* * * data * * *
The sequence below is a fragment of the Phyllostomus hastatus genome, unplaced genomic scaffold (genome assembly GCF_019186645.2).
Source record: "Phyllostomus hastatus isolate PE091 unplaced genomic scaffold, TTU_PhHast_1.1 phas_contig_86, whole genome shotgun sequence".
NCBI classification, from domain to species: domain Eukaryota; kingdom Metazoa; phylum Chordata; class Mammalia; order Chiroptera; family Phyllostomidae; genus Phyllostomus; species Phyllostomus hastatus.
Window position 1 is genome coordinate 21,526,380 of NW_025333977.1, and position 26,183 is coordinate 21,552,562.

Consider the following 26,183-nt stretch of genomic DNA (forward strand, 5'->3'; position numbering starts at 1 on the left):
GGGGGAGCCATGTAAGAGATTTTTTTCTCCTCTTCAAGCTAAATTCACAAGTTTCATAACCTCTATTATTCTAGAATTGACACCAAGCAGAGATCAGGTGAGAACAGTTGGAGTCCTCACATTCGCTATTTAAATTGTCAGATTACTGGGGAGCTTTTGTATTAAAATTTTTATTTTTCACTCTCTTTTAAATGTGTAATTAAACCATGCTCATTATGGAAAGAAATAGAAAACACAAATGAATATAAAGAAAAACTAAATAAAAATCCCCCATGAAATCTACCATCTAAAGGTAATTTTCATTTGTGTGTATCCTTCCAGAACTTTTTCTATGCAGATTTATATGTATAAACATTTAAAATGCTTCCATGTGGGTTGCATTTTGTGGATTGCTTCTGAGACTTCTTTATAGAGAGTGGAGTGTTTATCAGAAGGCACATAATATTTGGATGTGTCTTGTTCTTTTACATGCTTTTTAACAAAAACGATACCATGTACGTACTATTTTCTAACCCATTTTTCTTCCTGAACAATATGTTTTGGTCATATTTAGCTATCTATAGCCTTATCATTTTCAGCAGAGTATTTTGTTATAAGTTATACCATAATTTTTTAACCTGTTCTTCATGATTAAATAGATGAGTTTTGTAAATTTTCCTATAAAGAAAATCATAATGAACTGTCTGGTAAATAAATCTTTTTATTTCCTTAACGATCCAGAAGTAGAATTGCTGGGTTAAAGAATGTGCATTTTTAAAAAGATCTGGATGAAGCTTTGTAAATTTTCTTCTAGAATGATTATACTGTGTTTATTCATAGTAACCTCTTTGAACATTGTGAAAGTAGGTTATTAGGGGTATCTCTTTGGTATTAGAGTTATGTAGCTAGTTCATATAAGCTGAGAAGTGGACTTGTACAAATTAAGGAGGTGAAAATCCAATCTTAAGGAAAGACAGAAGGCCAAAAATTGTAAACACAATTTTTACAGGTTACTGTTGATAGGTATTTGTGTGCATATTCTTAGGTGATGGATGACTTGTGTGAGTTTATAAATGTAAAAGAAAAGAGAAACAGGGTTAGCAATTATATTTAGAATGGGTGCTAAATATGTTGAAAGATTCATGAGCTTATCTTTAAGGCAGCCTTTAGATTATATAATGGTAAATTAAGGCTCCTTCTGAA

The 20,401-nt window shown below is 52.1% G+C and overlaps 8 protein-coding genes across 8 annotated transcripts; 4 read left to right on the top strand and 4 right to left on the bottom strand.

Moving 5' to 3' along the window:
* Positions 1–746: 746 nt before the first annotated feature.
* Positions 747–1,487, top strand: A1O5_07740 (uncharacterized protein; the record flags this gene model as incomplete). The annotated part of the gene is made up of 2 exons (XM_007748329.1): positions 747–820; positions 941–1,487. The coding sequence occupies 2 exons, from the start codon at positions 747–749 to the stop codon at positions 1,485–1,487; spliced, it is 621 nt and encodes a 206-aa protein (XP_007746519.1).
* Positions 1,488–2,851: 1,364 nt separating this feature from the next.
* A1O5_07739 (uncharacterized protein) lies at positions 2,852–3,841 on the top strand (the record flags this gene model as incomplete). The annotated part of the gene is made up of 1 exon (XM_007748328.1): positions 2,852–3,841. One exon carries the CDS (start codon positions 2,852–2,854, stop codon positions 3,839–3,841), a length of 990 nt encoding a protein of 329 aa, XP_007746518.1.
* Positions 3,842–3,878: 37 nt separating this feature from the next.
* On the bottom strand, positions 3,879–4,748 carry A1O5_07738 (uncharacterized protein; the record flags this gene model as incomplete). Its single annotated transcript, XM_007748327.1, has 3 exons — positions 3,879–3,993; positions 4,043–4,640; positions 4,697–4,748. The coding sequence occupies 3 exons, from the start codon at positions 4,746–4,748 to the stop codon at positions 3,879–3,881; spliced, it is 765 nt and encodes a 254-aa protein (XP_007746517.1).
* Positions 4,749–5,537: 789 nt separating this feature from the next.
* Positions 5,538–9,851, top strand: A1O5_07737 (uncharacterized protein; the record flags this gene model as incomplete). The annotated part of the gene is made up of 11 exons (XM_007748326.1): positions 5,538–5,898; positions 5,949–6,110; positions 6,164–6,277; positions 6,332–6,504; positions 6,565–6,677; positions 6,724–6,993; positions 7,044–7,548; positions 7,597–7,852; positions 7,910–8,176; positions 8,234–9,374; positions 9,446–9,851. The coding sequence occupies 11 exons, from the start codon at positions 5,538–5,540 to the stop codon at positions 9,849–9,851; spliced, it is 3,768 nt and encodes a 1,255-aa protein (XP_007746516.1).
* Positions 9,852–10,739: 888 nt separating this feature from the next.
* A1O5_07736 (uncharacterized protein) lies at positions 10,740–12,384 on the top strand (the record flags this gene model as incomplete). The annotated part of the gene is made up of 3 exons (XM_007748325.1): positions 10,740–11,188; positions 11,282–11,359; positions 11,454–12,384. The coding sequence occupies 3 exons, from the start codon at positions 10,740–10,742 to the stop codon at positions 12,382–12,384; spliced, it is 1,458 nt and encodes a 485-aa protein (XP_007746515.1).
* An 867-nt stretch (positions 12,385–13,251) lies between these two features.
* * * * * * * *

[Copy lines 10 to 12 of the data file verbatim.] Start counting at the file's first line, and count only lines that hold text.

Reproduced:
* Positions 747–1,487, top strand: A1O5_07740 (uncharacterized protein; the record flags this gene model as incomplete). The annotated part of the gene is made up of 2 exons (XM_007748329.1): positions 747–820; positions 941–1,487. The coding sequence occupies 2 exons, from the start codon at positions 747–749 to the stop codon at positions 1,485–1,487; spliced, it is 621 nt and encodes a 206-aa protein (XP_007746519.1).
* Positions 1,488–2,851: 1,364 nt separating this feature from the next.
* A1O5_07739 (uncharacterized protein) lies at positions 2,852–3,841 on the top strand (the record flags this gene model as incomplete). The annotated part of the gene is made up of 1 exon (XM_007748328.1): positions 2,852–3,841. One exon carries the CDS (start codon positions 2,852–2,854, stop codon positions 3,839–3,841), a length of 990 nt encoding a protein of 329 aa, XP_007746518.1.